I wanted to share a letter I wrote this morning to a marketing director at a major cruise line. I’ll cite this as a lesson on what not to do in a promotions campaign.
Dear (marketing director):
I recently called [credit card company] customer service at [redacted] on a general inquiry about my credit card. But rather than reaching the system, I heard a recording congratulating me on being winner of a 2-night cruise aboard [cruise line ] to the Bahamas. I decided to press “1” to hear more, as I had a few minutes.
I then was put in touch with a sales representative who read his prepared script, explaining it was merely a promotional campaign by [**] and that I would only be liable for $59.00 “port fee” per person. The trip could be redeemed within 18 months. I agreed and provided the individual with my credit card information. He provided me with his Corporate ID #. He then transferred me to an “authorization representative” who proceeded to up-sell me on hotels, cars, a six-night extended stay, etc. I told him I wasn’t interested and just wanted my reservation number. He told me he was still waiting for it. I pressed him and he put me on hold. This was the first of three different times I was put on hold. Each time I told the individual all I wanted was the reservation number and that was it. Finally, I hung up. I was on the phone for nearly 30 minutes. I have since called my credit card company to flag this incoming transaction to be blocked. That took a grand total of four.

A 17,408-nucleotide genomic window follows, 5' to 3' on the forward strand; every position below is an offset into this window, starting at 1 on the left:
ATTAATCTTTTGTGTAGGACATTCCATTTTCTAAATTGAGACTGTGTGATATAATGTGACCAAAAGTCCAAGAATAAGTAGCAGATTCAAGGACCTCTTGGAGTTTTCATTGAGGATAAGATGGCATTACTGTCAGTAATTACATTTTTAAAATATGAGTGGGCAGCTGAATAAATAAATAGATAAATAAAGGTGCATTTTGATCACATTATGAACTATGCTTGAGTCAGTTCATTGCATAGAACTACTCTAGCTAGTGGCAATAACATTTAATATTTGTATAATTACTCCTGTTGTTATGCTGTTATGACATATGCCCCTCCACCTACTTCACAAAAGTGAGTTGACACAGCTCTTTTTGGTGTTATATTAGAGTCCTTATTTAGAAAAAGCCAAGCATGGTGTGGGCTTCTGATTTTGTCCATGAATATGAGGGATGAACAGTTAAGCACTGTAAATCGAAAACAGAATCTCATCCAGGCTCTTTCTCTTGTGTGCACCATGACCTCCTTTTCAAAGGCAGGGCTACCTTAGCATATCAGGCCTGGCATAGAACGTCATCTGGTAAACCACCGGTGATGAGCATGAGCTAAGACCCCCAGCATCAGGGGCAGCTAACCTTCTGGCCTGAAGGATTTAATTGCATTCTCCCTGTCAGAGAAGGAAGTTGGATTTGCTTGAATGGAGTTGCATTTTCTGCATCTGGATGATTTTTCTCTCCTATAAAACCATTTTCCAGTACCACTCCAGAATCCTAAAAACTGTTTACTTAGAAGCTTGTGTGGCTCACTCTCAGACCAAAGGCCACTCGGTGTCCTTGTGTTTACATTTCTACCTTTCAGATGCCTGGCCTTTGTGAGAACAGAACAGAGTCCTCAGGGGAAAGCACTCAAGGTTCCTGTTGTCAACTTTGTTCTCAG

These types of “boiler room” marketing tactics do little to enhance the brand of [**]. Rather, I submit, they strike confusion and paranoia among those who have a minimum understanding of how promotion campaigns are supposed to be executed.
Of course, no one can be sure which company has the controlling administrative function of said-promotional campaign. But I strongly advise each marketing department to examine the long term ROI of such aggressive sales strategies.
I, also, am an integrated communications and marketing professional. We both work in the business of perception. At the very least, your people and/or partners are giving our profession a bad name.